Yesterday, Senator Elizabeth Warren of Massachusetts suspended her campaign for the presidential nomination of the Democratic party and I am sad.
Sen. Warren was my favorite of all the candidates. She is intelligent, forthright, articulate, and principled. Her broad life experiences give her perspective on the impacts of government policy on everyday folks, as well as the ability to make personal connections with people in a wide range of circumstances. She can take complicated topics and explain them in terms that voters can understand. Like many women in leadership, she works well collaboratively and incorporates ideas from other candidates, with their permission and cooperation, into her own plans.
She has the makings of a good president and a trailblazer as the first female president of the United States.
I’m sad that she is unlikely to have the chance to serve in that capacity.
I’m also discouraged and disappointed with the way she was sometimes characterized. Some of these characterizations are common among women in the public sphere. Women candidates face a lot more scrutiny about what they wear, their hairstyle/color, their makeup, etc. I know you hear occasional comments about male candidates in this regard, like Bernie’s hair or Tom Steyer’s ties, but women face comments about their appearance much more frequently. Women also tend to get negative comments about their voices. I have heard men say their voices are too shrill, when they are not shrill at all, just higher-pitched as women’s voices usually are. I’ve also heard men say that women candidates sound like their wives’ haranguing them, which I find insulting to both the women candidates and the men’s spouses. I have even heard both men and women say that they didn’t think women should be president and that being president is a “man’s job.”
I also observed that Warren was being held to a different standard than her male colleagues, a phenomenon that also occurred with Hillary Clinton in 2016. Both Warren and Clinton were famous for having detailed plans in a broad range of policy areas. Warren was challenged on details of her plans while other candidates did not even offer plans to back up their promises. Women, along with other historically disadvantaged groups, often have to be hyper-competent to be noticed, although sometimes this leads to accusations of being an elitist or know-it-all.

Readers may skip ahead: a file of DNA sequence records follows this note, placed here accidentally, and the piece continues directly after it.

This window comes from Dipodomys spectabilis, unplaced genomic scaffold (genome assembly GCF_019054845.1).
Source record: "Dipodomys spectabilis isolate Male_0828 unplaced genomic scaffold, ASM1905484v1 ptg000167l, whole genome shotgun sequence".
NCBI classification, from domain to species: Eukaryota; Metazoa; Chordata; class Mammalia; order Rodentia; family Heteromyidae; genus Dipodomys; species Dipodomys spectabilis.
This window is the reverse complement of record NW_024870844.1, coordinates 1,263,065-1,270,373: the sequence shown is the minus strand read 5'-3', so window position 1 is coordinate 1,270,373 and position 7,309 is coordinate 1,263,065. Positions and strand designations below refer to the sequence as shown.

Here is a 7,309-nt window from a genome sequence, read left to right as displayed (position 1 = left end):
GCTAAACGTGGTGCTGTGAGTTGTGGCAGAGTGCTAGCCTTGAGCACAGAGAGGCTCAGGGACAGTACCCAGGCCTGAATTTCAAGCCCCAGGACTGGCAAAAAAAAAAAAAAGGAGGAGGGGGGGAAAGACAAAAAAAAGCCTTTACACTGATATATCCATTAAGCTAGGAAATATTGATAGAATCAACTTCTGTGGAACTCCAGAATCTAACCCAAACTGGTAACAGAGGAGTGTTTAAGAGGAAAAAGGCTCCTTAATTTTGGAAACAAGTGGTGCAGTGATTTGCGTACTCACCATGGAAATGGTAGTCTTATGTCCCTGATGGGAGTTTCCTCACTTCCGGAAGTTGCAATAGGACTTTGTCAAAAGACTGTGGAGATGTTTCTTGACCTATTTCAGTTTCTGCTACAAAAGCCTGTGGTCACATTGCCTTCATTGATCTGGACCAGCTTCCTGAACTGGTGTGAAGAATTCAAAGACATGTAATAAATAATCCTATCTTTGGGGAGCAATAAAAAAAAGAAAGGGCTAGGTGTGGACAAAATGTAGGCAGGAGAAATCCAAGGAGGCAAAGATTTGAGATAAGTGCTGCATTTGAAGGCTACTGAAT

Elizabeth also tended to get lumped in with the other candidates in their seventies. She is the youngest of that group, which also included Biden, Bloomberg, Sanders, and Trump. She is probably also the healthiest and most energetic. As a woman, she also has a longer life expectancy. One of my favorite comments from Warren when someone pointed out that she would be the oldest president ever elected was that she would be the youngest woman president. With her leaving the race, it looks like the winner of the presidency will be the oldest person elected, as Trump, Biden, and Sanders are all older than she.
I’m assuming that the Democratic nominee, whether Sanders or Biden, will choose a much younger running mate, which will leave Elizabeth off their list. This is unfortunate, as she would be best positioned to ascend to the presidency if needed.
I am glad that Warren will be back in the Senate, where she will represent not only the state of Massachusetts but also the regular folks who make up the vast majority of the US. I know that she will have many opportunities to continue to serve the American people.
I’m just sorry that it won’t be as president in 2021.
Update March 8, 2020: I was just reading this article that highlighted that women in political leadership are losing ground around the world. Instead of moving toward more acceptance of women in political office, in many places, we are seeing less.